P.V. preschool gives kids an Asian touch - East Valley Tribune: East Valley Education News

P.V. preschool gives kids an Asian touch

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Posted: Sunday, July 25, 2004 6:35 am | Updated: 4:34 pm, Thu Oct 6, 2011.

July 25, 2004

At Kachina Country Day School in Paradise Valley, preschoolers are going to be learning how to speak Mandarin while learning their ABCs.

Children, ages 2 to 4, will learn about the culture, language and traditions of China at the school’s new Chinese Cultural Program starting Sept. 1.

Christopher Kline, executive director of the site that offers a private preschool and a public charter school, said he started thinking about offering this type of program a year ago, after adopting his first of two children from China two years ago.

"We belong to Families with Children from China, which is a group for parents that have adopted children from China," Kline said. "Parents there started requesting that I start something like this."

He said when a child from China is adopted, the parents make a commitment to the country to support the culture.

There are eight kids registered for the class that can take up to 15 students, but if more than that register, Kline plans to open up a second classroom. Of the eight, six are Chinese, one is Vietnamese and one is white.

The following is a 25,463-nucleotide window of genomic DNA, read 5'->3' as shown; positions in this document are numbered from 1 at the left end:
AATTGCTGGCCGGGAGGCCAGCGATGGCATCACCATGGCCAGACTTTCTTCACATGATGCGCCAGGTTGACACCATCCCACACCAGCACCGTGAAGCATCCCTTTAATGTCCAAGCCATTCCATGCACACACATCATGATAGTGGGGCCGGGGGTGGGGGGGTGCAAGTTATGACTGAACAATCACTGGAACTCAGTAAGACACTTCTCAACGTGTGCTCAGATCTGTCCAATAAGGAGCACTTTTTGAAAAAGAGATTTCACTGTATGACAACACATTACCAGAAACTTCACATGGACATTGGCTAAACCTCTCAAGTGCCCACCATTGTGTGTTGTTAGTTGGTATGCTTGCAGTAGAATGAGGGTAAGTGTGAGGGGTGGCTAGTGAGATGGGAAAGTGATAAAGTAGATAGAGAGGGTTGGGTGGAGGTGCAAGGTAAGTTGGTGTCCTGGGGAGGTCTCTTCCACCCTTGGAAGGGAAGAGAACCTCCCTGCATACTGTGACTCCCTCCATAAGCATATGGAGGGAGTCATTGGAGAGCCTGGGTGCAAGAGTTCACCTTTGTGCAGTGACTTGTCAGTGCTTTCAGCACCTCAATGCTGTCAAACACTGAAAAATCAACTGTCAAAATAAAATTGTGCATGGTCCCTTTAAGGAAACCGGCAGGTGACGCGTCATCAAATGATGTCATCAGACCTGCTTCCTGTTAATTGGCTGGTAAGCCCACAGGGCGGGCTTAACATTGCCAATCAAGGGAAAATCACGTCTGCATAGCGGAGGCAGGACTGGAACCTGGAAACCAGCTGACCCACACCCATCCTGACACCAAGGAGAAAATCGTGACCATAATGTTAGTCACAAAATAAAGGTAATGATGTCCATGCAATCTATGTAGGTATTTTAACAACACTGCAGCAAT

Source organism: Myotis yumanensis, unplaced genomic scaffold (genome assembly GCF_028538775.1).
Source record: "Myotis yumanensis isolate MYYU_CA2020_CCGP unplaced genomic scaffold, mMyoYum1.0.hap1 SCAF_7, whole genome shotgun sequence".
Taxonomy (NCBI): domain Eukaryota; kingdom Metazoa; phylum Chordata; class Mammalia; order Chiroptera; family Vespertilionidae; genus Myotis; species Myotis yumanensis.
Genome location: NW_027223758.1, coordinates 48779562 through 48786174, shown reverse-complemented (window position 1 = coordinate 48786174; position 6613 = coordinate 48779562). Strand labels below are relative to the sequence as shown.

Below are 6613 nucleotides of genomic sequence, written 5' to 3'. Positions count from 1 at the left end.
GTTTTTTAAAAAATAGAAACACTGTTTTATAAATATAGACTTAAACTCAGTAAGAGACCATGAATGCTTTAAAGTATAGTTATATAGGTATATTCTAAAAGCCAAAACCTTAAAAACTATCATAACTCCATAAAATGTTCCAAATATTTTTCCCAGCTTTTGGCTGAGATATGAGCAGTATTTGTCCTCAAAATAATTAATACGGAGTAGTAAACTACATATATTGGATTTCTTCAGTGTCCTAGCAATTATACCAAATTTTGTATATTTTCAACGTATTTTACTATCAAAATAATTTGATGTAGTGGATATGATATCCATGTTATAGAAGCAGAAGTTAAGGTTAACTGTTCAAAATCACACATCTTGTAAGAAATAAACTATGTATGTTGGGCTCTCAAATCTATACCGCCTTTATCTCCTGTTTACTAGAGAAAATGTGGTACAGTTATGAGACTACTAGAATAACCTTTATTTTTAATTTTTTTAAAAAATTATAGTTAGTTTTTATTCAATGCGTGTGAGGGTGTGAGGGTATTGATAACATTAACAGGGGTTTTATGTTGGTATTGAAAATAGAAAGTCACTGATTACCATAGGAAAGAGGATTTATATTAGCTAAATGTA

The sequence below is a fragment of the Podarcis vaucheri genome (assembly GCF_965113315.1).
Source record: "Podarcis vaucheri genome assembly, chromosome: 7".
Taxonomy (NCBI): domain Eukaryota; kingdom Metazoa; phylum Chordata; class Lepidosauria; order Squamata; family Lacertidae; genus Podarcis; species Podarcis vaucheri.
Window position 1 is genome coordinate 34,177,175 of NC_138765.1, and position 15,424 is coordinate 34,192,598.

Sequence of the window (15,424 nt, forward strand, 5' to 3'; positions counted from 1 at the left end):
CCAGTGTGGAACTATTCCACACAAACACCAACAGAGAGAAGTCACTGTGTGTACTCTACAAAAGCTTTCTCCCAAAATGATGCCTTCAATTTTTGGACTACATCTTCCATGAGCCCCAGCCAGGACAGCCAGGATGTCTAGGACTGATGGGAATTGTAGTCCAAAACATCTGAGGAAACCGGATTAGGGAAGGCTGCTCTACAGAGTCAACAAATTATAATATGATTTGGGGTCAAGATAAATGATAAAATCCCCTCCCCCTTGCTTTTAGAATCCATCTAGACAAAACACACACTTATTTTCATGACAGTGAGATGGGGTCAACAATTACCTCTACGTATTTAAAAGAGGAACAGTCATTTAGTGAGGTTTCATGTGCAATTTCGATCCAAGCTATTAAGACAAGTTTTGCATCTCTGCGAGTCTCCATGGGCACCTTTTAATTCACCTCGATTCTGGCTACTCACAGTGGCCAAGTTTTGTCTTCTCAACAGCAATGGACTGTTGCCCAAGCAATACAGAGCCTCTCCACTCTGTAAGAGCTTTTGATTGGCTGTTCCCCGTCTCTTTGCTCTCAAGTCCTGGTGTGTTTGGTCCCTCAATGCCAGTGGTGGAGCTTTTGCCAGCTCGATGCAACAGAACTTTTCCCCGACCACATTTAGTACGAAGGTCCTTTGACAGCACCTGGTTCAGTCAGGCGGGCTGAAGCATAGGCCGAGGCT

Lilia Meredith will teach the traditional preschool curriculum such as the alphabet, colors and shapes in English. Hsiang Shen will teach the students the same in Mandarin.

"I will also help them recognize Chinese letters," said Shen, a Chandler resident who lived in Taiwan until she was 25 and moved to the United States in 1989. "When they learn the seasons, I will also teach them the Chinese festivals and holidays that take place during those seasons."

Meredith, a Scottsdale resident, said she knows firsthand the need to keep children aware of their culture. She said she moved here from Mexico when she was 5 and spoke only Spanish.

"Then in all of my classes, I had to speak English, and I lost a lot of the Spanish language," she said. "If it is not introduced and the children aren’t reminded about their culture, they will forget about it."

Kline said he plans to start a kindergarten class with the Chinese emphasis next year and add a grade each year.

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